• Henry

A Second Chance

Have you ever heard that “people don’t change?”

I have. I didn’t know whether or not this was true until I was 19. I was on summer break from college and I was looking for a job. While I was waiting to heard back from places I had applied to I decided to start a volunteer job to stay busy.

My grandmother was volunteering at a halfway home at the time and said that they could use some help. This program takes men who have been in jail or drug rehab and gets them back on their feet by providing education, jobs, and most of all: discipline. My grandmother taught the men how to read and write. She told me that they didn’t need any help in the education department but that they could use some help in their gym.

The gym is a 15-minute walk from the actual facility. The men that wanted to work out had to walk there after work and hurry back in time for dinner. There was already a man who ran the gym program but he was looking for help. Since I was a certified personal trainer at that point I was a natural fit.

I showed up on the first day not knowing what to expect. Honestly I had never been around ex-convicts before. I had only seen the inside of a prison from shows on the Discovery channel. I had an image in my head of a rough and intimidating group of men, ready to snap at a moment’s notice. Needless to say, I was nervous.

I opened the door to the gym and stepped down two concrete steps to enter. It was a bright summer’s day and the gym was dimly lit, so it took my eyes a second to adjust. When my eyes focused, I quickly scanned the room. It looked like the training scene from a Rocky movie. The gym equipment was all donated from other gyms. The squat racks were rusty and there were only a few dumbbells, barbells, a bench press, and an old cable machine. Christian rock was blasting on a portable FM radio.

The man who ran the gym saw me and walked over to greet me first. He introduced himself simply as “Pete.” He had long, silver hair, and a warm, vibrant smile. He turned around and introduced me to the guys in the gym. They were a rag-tag bunch, with old gym shorts and wife-beaters. I shook their hands one-by-one. The last person I greeted was Fred. He was the least friendly. He took a menacing step towards me and shook my hand, all without breaking eye contact or showing emotion. He stepped back and maintained his menacing gaze. He was fairly built and had a shark tooth necklace on. Fred seemed like the stereotypical ex-con, the type of guy that I needed to avoid.

As it turns out, Fred was the first person to approach me to ask questions. He kept asking me to check his form, what type of exercises he should do, and what type of food he should eat. I quickly learned that Fred had energy. Lots of energy. He would yell and carry on during the workouts, pumping everyone up including himself. He was excited to be in the gym. The rest of the program was so disciplined; the gym was the only place that he could really be himself.

Fred’s energy level could get him in trouble. Occasionally someone would say something offensive to him and he would react quickly with a string of curse words. Whenever that happened he would lose gym privileges for a week and his absence would be felt in the gym.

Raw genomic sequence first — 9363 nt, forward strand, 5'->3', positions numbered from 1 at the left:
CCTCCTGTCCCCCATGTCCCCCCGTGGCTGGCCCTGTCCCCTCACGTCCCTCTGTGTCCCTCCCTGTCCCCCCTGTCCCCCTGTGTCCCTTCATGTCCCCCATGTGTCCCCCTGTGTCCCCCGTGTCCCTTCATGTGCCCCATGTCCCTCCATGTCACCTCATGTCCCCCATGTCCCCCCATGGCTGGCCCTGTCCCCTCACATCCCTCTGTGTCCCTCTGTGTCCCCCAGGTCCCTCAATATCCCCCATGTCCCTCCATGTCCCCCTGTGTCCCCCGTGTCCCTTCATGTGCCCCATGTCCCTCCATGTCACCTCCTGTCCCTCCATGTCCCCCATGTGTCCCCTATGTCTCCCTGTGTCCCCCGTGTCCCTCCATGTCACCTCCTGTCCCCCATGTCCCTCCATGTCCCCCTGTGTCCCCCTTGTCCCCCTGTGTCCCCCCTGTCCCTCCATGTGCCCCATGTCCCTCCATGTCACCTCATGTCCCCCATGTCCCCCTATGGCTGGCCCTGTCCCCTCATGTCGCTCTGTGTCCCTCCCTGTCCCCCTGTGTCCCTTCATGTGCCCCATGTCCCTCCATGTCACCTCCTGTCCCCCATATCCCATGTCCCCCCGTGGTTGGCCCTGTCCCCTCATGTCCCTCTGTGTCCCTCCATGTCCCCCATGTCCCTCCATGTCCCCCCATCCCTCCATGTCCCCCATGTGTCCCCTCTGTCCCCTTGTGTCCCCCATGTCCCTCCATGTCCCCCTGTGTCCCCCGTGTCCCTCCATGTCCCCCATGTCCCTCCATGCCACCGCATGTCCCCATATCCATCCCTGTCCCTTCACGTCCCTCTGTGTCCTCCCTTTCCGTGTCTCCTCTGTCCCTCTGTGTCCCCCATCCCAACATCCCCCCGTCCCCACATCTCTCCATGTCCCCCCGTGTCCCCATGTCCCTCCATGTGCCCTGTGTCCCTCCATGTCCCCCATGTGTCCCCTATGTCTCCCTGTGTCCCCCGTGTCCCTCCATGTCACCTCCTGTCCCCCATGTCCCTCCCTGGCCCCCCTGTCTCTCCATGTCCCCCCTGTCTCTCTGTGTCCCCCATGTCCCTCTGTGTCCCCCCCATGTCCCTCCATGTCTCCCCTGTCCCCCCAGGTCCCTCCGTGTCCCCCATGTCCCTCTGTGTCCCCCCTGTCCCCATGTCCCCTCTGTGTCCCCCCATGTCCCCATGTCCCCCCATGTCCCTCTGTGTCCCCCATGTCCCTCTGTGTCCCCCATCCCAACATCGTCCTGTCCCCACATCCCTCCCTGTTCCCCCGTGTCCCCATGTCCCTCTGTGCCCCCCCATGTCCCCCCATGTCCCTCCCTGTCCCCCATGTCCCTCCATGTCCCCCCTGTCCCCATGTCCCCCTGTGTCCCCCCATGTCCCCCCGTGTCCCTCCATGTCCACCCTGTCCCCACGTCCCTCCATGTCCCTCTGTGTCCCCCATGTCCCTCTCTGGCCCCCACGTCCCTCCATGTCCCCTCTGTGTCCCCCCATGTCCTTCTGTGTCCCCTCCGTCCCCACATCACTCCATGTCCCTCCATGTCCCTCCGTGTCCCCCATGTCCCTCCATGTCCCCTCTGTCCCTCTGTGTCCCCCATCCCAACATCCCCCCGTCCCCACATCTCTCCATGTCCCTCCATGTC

Fred’s energy was what made him so caring. During that summer I broke my finger and had pins and a cast. I came in the day after surgery to help out at the gym. As I was entering the gym Fred rounded the corner and spotted me from the sidewalk. “NO!” he shouted and started storming over to me.

I thought I was done for. I froze and watched him approach, looking furious. He stopped inches from my face, pointed to my finger, and demanded “what happened?”

“I-I broke my finger Fred. It’s really not a big deal” I stammered.

“NO! You can’t get hurt man. I can’t believe it! You’re like a little brother to me” Fred said, pacing back and forth.

You see, Fred cared about me. While he was passionate in his anger and passionate about exercise, he was also passionate in his sympathy for others. Fred cared about me. That day he followed me around the gym, making sure that I didn’t exert myself. He kept telling me to “go sit down and rest!” Fred, the guy who started as the most intimidating guy in the gym, was now the guy who was overly empathetic towards me and my broken finger. My perception of Fred was changed.

As the summer went on I learned more about Fred. He started to tell me about his past. He had done plenty of illegal things, including using drugs and robbing people. Now, would I normally hang out with someone who had done all of those things? No. However, Fred had changed. He no longer did drugs. He didn’t hurt people anymore. In fact, he cared about me. He cared about working out. By the end of the program, he wanted to go to nursing school. He wanted to be a better father to his daughters, a better husband to his wife.

Fred had changed. I was lucky enough to witness this change. When I first met Fred, I didn’t know what crimes he had committed. I knew that he had been to jail, but I didn’t know why. I treated him just like I would treat anyone else. Maybe if I had known the crimes he committed I would have treated him differently, I don’t know. All I know is that the Fred that I trained that summer was a good guy. He was energetic but he had a good heart.

I know that people can change. I’ve seen it. In order to change we really only need two things: the desire to change and the belief of others. I believed in Fred, I showed him that I cared. Before I knew Fred I probably would have written off an ex-convict as quickly as anyone else, but Fred changed my perspective. He proved the old axiom “people don’t change” dead wrong.